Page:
- Make sure your resolution is SMART (specific, measurable, achievable, realistic & time related). For example, commit to losing 8lbs in 10 weeks, rather than just “lose some weight”
- Ask a friend or family member to help and support you. Keep them updated with your progress and speak to them when your willpower is slipping. Even better, find someone with a similar resolution eg quit smoking, and do it together
- Think of your goal in terms of baby steps. Identify milestones along the way and make sure you celebrate each milestone you hit. For example, your first milestone could be 10 visits to the gym in 8 weeks. Reward yourself by going to the movies or having a pamper session
- Don’t beat yourself up if you have a setback. Dust yourself off, accept that you need to take one step at a time and recommit to your goal. Learn to be more mindful and less judgemental or self-critical by focusing on the present rather than the past or the future
How hypnosis can make your goals more achievable
When working with clients who are looking to change old, unwanted habits, such as smoking or biting nails, I successfully incorporate a technique called the Benefits Approach developed by a hypnotherapist called Roy Hunter. The process involves identifying the rewards or benefits of changing a behaviour and incorporating that into a future image of ourselves.
To begin with, define your goal and then identify the benefits. Write them down and make sure they will offer sufficient motivation to help you change. For example, if you want to lose weight your goal might be to lose 3 stone in 6 months. The benefits of losing that weight might be:
- I’ll be healthier (this might even be related to an illness such as diabetes)
- I’ll have more energy (and decide what you will do with this extra energy)
- I’ll have a better self-image
- I’ll have a greater choice over the clothes I can buy and wear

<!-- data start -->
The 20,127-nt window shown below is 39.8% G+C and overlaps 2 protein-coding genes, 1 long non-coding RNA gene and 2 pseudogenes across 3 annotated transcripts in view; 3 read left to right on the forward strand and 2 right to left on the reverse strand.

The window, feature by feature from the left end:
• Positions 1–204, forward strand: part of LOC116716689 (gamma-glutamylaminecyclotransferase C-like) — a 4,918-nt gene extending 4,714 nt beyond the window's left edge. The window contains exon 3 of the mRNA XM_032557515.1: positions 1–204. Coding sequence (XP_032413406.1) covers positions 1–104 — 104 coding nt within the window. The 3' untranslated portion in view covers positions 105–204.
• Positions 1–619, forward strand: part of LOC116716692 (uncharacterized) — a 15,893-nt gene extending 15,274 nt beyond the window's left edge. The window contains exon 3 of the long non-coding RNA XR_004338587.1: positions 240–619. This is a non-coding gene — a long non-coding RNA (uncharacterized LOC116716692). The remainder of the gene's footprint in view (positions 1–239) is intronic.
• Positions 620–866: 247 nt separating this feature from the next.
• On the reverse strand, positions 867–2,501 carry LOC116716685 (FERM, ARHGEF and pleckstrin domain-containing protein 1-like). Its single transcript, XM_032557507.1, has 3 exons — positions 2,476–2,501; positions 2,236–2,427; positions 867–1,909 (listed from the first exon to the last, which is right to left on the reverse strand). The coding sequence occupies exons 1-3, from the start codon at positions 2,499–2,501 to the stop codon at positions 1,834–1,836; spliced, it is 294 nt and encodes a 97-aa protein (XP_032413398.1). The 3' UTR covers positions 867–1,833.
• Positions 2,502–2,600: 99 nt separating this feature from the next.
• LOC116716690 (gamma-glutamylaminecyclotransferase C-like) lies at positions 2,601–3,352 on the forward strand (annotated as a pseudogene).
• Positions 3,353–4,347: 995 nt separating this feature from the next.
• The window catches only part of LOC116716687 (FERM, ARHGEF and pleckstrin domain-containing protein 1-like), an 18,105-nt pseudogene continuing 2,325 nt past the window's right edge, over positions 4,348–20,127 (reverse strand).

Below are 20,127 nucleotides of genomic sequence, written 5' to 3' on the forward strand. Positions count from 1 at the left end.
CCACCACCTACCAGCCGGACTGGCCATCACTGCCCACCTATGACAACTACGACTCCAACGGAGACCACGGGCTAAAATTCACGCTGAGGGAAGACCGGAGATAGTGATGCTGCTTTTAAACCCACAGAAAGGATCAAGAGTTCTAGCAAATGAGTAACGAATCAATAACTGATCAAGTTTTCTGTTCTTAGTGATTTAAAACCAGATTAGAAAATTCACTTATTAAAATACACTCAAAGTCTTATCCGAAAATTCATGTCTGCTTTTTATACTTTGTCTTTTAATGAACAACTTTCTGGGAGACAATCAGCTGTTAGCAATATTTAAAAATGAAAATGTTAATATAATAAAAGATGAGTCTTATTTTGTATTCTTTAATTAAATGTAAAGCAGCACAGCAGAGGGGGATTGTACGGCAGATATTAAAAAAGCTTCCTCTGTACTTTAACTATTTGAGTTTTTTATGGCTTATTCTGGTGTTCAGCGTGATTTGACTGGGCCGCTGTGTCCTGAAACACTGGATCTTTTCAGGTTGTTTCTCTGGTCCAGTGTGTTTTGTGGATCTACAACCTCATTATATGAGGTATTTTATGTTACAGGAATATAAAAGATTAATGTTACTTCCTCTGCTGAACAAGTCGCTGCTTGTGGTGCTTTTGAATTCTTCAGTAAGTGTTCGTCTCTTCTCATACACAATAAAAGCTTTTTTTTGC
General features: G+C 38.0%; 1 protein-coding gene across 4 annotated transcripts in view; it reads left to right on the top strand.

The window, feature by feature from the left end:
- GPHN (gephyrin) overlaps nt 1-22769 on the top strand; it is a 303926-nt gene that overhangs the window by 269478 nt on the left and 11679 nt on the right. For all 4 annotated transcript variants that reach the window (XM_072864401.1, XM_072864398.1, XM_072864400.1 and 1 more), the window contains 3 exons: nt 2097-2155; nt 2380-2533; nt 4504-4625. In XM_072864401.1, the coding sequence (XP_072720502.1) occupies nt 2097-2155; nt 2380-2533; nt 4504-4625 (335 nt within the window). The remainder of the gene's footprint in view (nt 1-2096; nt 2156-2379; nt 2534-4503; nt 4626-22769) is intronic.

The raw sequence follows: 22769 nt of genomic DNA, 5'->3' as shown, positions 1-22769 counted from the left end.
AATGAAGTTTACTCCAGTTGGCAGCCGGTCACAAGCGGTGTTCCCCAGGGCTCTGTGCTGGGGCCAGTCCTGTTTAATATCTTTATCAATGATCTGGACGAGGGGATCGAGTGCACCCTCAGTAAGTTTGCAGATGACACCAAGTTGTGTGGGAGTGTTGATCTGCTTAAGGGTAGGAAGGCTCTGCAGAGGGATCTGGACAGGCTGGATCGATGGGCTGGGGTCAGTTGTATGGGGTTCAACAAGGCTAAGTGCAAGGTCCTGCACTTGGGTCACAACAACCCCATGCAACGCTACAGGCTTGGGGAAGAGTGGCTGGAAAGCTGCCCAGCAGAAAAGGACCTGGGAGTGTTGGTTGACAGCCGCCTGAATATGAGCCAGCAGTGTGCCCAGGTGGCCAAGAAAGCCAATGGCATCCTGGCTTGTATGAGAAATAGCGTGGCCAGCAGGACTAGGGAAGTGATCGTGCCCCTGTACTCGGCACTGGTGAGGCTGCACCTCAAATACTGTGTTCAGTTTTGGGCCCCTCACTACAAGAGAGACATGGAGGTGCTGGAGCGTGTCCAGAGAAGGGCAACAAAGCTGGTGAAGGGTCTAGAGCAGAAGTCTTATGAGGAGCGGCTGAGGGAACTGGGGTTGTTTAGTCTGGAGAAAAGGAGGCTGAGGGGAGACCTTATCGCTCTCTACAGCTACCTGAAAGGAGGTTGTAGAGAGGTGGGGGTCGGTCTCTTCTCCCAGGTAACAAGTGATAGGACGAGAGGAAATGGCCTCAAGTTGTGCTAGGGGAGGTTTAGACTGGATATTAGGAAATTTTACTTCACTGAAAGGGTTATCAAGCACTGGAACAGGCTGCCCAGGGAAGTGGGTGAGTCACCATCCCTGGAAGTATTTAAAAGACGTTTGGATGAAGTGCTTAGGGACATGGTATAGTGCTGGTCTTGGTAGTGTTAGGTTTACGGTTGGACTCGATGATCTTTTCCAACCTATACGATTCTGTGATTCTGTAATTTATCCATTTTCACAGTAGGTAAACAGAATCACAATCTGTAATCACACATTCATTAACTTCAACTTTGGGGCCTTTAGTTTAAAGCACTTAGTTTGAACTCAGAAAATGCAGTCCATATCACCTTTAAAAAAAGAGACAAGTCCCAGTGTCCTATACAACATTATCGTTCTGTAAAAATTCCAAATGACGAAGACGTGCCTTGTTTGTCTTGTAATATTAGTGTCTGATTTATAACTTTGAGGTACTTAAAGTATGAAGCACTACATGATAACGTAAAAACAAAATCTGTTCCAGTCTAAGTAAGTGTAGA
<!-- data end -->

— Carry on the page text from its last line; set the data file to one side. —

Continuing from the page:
- I’ll be less conscious about my weight
- I’ll feel more attractive
- I’ll feel happier about myself
Once you are happy with your benefits you are ready to do some hypnosis
- Find 5 –10 minutes in your morning or night time routine to find somewhere you can be undisturbed to close your eyes and relax
- Close your eyes and simply count down slowly from 10 to zero. With each number allow yourself to become more comfortable and relaxed
- Once you are nice and relaxed, create in your own imagination an image of yourself, as you wish to be one year in the future, having achieved your goal. Be aware of how you look, how you feel, how you walk, talk and behave.
- As you enjoy that image focus on all your benefits; feeling healthier, happier, fitter etc and think about how those benefits are going to impact on your life. See yourself as you want to be doing the things you want to do.
- As you focus on those benefits create a wonderful feeling of success, as though you have already achieved your goal, as though those images are the present.
- Spend as much time as you want enjoying those images, feelings and ideas.
- Then spend a few moments refocusing on your goal and your commitment to achieving that goal. Become more aware that the benefits and rewards you identified are realistic and achievable.
- Finally, when you are ready, you can slowly emerge yourself from hypnosis by counting up from 1 to 5, becoming more energised with each number.